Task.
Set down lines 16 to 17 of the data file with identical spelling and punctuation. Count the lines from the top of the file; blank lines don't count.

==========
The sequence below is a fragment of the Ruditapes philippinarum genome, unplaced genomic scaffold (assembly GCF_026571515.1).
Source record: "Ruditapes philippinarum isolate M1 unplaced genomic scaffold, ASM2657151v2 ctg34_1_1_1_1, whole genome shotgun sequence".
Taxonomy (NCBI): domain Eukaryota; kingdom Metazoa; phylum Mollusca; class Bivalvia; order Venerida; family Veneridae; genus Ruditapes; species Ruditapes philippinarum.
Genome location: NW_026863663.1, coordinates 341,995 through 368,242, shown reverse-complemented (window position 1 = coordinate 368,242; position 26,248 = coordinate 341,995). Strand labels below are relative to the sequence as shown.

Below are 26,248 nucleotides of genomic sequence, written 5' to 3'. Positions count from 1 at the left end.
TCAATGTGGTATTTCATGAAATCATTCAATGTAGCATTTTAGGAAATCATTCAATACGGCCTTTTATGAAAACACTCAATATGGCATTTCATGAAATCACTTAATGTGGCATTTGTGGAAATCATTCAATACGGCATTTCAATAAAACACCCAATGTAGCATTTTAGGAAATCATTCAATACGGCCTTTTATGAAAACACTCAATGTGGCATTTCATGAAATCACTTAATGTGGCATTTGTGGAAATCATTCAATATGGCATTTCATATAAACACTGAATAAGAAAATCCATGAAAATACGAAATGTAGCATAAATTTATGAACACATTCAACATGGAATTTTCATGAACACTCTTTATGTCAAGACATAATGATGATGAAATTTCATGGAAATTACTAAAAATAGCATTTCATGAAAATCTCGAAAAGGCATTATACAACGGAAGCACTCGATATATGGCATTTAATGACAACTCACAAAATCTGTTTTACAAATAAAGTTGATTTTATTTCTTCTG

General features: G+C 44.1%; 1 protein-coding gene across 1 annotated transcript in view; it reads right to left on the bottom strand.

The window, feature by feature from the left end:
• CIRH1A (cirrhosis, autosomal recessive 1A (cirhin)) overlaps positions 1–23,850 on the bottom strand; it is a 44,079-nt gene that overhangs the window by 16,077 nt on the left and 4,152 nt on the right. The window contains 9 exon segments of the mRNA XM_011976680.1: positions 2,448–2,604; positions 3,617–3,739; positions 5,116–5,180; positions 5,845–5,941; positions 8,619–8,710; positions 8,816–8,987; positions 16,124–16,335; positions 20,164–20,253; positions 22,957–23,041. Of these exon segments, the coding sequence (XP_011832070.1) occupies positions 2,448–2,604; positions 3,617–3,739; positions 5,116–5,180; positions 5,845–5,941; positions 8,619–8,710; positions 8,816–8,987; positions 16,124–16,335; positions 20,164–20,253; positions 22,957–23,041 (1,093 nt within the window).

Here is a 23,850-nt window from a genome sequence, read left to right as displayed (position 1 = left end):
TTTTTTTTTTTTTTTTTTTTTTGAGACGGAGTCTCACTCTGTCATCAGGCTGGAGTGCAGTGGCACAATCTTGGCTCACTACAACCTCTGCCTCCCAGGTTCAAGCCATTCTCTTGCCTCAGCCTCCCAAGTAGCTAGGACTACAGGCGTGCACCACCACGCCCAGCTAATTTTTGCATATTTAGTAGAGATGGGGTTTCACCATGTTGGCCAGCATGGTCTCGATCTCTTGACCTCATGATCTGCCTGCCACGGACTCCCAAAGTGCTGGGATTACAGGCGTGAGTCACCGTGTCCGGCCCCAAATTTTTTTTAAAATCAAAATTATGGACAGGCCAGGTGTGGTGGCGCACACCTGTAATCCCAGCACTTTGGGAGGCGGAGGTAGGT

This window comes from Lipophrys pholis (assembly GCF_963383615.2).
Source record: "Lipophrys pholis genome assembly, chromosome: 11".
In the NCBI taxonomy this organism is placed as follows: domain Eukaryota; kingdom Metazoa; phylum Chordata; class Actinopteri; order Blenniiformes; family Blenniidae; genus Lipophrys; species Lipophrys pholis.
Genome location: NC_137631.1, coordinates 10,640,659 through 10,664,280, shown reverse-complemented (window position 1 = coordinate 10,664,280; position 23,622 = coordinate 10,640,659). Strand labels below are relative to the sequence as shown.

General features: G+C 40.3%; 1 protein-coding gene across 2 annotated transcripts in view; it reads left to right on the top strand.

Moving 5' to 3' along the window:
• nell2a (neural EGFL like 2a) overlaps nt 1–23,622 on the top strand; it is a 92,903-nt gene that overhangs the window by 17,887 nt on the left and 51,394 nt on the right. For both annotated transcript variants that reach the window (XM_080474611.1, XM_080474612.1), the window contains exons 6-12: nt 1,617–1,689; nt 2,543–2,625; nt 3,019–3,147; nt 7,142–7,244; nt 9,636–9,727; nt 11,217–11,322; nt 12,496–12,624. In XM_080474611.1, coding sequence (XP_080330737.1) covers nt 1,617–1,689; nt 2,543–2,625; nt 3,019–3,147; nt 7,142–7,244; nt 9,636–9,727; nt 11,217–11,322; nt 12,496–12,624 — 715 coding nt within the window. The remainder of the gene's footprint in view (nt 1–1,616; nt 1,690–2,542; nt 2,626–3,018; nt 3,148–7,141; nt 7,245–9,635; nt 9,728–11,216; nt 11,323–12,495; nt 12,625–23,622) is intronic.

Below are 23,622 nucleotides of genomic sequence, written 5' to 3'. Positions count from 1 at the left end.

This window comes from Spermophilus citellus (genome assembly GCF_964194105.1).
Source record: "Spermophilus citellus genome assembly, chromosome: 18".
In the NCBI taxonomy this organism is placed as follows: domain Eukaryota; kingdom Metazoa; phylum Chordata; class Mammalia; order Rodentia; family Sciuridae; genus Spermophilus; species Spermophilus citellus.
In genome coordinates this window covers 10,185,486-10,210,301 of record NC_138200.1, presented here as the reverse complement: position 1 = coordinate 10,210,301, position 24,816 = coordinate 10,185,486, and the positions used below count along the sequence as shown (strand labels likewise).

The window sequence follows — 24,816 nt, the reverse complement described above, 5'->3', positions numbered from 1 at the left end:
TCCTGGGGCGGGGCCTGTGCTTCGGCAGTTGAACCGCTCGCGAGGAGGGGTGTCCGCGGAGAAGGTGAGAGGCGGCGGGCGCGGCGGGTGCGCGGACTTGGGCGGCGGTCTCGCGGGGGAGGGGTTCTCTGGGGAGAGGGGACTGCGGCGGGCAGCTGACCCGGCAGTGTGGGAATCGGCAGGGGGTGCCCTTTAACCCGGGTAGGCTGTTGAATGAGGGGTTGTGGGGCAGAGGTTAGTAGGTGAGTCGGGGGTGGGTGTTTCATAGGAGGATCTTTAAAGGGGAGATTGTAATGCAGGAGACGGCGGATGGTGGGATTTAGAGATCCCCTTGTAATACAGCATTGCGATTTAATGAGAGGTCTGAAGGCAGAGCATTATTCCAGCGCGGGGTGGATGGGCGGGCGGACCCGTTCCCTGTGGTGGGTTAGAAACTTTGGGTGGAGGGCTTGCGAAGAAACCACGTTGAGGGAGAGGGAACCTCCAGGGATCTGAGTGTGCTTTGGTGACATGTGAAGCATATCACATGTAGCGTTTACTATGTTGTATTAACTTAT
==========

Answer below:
General features: G+C 40.3%; 1 protein-coding gene across 2 annotated transcripts in view; it reads left to right on the top strand.

Moving 5' to 3' along the window: